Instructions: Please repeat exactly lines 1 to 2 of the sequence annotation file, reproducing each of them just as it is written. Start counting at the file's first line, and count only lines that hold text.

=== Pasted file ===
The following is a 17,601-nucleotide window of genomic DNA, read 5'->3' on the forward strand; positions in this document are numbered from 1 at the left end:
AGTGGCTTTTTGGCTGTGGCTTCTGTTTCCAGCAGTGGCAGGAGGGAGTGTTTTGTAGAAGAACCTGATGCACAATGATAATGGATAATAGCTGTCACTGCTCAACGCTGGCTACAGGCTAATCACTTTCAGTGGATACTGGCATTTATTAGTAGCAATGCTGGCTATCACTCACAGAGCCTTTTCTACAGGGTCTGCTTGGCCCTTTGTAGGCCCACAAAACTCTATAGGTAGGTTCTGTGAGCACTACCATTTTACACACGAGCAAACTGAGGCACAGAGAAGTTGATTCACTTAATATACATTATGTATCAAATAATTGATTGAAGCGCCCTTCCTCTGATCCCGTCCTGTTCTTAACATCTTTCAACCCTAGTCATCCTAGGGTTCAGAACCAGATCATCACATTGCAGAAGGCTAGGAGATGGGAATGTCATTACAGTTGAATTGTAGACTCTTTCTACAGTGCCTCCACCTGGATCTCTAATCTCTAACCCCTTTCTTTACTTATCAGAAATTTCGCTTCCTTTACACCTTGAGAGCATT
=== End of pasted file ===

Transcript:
The following is a 17,601-nucleotide window of genomic DNA, read 5'->3' on the forward strand; positions in this document are numbered from 1 at the left end:
AGTGGCTTTTTGGCTGTGGCTTCTGTTTCCAGCAGTGGCAGGAGGGAGTGTTTTGTAGAAGAACCTGATGCACAATGATAATGGATAATAGCTGTCACTGCTCAACGCTGGCTACAGGCTAATCACTTTCAGTGGATACTGGCATTTATTAGTAGCAATGCTGGCTATCACTCACAGAGCCTTTTCTACAGGGTCTGCTTGGCCCTTTGTAGGCCCACAAAACTCTATAGGTAGGTTCTGTGAGCACTACCATTTTACACACGAGCAAACTGAGGCACAGAGAAGTTGATTCACTTAATATACATTATGTATCAAATAATTGATTGAAGCGCCCTTCCTCTGATCCCGTCCTGTTCTTAACATCTTTCAACCCTAGTCATCCTAGGGTTCAGAACCAGATCATCACATTGCAGAAGGCTAGGAGATGGGAATGTCATTACAGTTGAATTGTAGACTCTTTCTACAGTGCCTCCACCTGGATCTCTAATCTCTAACCCCTTTCTTTACTTATCAGAAATTTCGCTTCCTTTACACCTTGAGAGCATT